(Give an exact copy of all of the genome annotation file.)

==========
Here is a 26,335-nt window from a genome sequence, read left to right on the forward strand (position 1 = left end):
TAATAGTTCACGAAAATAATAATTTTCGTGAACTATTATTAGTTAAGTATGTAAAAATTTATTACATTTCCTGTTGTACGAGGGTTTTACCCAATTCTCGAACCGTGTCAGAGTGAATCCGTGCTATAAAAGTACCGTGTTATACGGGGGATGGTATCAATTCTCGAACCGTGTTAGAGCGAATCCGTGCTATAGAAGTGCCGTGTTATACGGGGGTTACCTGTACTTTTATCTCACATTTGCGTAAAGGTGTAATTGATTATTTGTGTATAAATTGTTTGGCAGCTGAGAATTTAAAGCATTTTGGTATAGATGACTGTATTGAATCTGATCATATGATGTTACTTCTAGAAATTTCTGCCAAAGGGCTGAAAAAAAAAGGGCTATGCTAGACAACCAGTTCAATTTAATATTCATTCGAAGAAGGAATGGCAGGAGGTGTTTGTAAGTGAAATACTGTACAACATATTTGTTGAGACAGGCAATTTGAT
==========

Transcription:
Here is a 26,335-nt window from a genome sequence, read left to right on the forward strand (position 1 = left end):
TAATAGTTCACGAAAATAATAATTTTCGTGAACTATTATTAGTTAAGTATGTAAAAATTTATTACATTTCCTGTTGTACGAGGGTTTTACCCAATTCTCGAACCGTGTCAGAGTGAATCCGTGCTATAAAAGTACCGTGTTATACGGGGGATGGTATCAATTCTCGAACCGTGTTAGAGCGAATCCGTGCTATAGAAGTGCCGTGTTATACGGGGGTTACCTGTACTTTTATCTCACATTTGCGTAAAGGTGTAATTGATTATTTGTGTATAAATTGTTTGGCAGCTGAGAATTTAAAGCATTTTGGTATAGATGACTGTATTGAATCTGATCATATGATGTTACTTCTAGAAATTTCTGCCAAAGGGCTGAAAAAAAAAGGGCTATGCTAGACAACCAGTTCAATTTAATATTCATTCGAAGAAGGAATGGCAGGAGGTGTTTGTAAGTGAAATACTGTACAACATATTTGTTGAGACAGGCAATTTGAT